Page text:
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Liège (Dutch: Luik) is a city in the central east of Wallonia, the french speaking part of Belgium. It's closely situated near the border with the Netherlands and has a population of about 200,000. The total metropolitan area ranks third in Belgium (after Brussels and Antwerp) with around 750,000 inhabitants. Although not one of the most popular cities in the country, its central core region is a great to spend a day or so, including a visit to one of the popular cafes or restaurants. The city therefore is best visited as a daytrip from another Belgian city or maybe from Maastricht in the Netherlands.
Liège Airport (LGG) is one of the biggest cargo airports in Europe, but has few flights for passengers. The only regular connections are to Pristina, Tirana and Tel Aviv, but there are charter services to quite a few places in southern Europe and northern Africa.
|Hotel Passerelle||24, Chaussee des Pres||Hotel||-|
|Husa de la Couronne||Place des Guillemins 11||hotel||-|
|Liège Youth Hostel||Rue Georges Simenon 2||Hostel||87|
Internet is widely available in Belgium, but internet cafés are not common, because most people have internet access at home or through wifi. There are multiple internet access points in all cities and it is free in most libraries. Also in multiple gas stations, train stations and diners on the highways there is Wi-Fi available. Many cafés offer free Wi-Fi nowadays and if you can't find any you can always fall back on Quick or McDonalds which both offer free Wi-Fi.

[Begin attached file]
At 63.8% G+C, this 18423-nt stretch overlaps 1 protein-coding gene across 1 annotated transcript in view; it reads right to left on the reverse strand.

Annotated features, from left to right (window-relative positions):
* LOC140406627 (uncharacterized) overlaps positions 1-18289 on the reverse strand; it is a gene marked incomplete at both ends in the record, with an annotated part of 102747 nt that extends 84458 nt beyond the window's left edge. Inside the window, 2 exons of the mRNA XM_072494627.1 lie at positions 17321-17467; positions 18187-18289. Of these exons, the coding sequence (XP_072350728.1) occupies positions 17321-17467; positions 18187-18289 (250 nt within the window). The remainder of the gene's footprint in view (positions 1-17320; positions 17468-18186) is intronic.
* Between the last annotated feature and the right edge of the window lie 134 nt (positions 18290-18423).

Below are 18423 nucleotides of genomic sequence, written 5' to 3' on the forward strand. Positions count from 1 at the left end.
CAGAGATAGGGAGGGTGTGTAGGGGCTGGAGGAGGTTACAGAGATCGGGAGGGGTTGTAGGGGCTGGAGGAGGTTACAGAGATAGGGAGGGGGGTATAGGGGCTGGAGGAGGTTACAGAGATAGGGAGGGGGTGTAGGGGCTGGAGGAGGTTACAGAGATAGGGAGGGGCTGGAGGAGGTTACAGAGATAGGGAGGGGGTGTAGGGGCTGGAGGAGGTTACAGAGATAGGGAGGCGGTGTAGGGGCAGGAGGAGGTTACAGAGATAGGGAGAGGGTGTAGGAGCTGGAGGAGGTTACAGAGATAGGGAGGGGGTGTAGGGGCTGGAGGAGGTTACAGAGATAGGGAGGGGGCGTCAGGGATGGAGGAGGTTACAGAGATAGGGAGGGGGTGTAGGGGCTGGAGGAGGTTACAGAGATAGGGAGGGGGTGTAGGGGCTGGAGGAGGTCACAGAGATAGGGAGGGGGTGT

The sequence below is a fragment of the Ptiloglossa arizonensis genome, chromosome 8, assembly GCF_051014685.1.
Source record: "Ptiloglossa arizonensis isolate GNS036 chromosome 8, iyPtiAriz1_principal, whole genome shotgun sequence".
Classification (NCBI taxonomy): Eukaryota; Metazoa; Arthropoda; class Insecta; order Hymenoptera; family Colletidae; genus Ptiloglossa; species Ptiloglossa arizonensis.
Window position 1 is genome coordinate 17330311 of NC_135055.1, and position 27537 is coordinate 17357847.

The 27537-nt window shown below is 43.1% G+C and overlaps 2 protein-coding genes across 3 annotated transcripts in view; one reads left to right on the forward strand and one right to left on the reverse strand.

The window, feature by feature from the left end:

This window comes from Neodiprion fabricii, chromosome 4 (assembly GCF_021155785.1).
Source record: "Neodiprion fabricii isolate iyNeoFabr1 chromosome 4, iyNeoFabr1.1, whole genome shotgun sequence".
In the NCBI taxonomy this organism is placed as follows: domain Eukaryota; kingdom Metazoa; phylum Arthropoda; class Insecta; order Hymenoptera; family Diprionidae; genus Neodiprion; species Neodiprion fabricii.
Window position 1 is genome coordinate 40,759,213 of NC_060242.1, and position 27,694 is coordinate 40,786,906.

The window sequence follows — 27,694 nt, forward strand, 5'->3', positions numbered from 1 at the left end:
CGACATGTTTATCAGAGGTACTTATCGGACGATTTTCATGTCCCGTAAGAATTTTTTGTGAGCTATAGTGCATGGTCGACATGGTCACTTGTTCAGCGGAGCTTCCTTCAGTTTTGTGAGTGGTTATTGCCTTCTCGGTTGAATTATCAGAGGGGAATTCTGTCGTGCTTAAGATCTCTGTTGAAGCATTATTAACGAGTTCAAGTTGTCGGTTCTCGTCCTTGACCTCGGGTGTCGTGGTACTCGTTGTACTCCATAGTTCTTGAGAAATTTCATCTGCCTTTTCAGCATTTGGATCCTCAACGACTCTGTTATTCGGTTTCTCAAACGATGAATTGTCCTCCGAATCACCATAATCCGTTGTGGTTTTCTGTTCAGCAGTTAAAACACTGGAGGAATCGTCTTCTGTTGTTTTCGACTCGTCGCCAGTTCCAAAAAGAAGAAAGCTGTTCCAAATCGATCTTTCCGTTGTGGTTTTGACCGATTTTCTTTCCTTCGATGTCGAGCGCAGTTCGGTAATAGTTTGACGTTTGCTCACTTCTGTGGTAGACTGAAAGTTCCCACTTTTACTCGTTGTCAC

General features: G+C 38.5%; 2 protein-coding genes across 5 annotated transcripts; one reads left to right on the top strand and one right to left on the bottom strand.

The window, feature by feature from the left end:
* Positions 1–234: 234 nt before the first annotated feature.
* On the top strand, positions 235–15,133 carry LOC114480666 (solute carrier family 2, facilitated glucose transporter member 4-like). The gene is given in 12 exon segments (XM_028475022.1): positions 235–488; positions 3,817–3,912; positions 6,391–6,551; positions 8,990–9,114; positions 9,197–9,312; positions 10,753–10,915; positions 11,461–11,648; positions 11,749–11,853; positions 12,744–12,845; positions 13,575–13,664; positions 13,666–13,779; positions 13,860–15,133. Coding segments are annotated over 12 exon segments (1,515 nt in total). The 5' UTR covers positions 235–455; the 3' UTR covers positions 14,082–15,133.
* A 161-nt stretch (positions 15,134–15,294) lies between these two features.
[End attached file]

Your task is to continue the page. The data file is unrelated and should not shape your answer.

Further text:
See also: International Telephone Calls
The country calling code to Belgium is: + 32. To make an international call from Belgium, the code is 00.
Belgium has a modern telephone system with nationwide cellular telephone coverage. Belgium uses the GSM standard of cellular phones (900 MHz and 1800 MHz bands) used in most of the world outside of the U.S. There are three main companies (Proximus, Mobistar and Base, and a large number of MVNOs) offering wireless service. The country is almost totally covered. If you stay for some time, it may be advisable to buy a pre-paid cell phone card that you can use in any phone that supports the GSM standard on the 900/1800 MHz bands. Then incoming calls and SMSes are free. You can get sim cards for the three main companies in dedicated phone shops. Sim cards from the MVNOs are readily available at supermarkets (Carrefour, Aldi, Colruyt to name a few all have their own brand). All networks provide UMTS and HSDPA (3G) mobile internet coverage, and are rolling out a 4G network, mainly in the big cities and eventually in the whole country.
De Post is the national postal service of Belgium, with Dutch, French and German versions. They offer generally fast, reliable services. It's a relatively expensive service though, with normal domestic post (cards, letters etc) up to 50 grams costing €0.61. To other European countries it costs €1.03 and outside Europe it's €1.34. At the post offices, you can buy stamps and they have other services as well, including international money transfers. The opening times of post offices are 9:00am or 10:00am until 4:00pm or 5:00pm, depending on whether it's the main central one or a smaller branch or in towns. Some of them might be open on Saturday mornings, and remember that quite a few still close for lunch break! De Post also offers the sending of parcels, but you could also use private international companies like UPS, TNT or DHL, as they offer roughly the same services and prices, but are generally faster.
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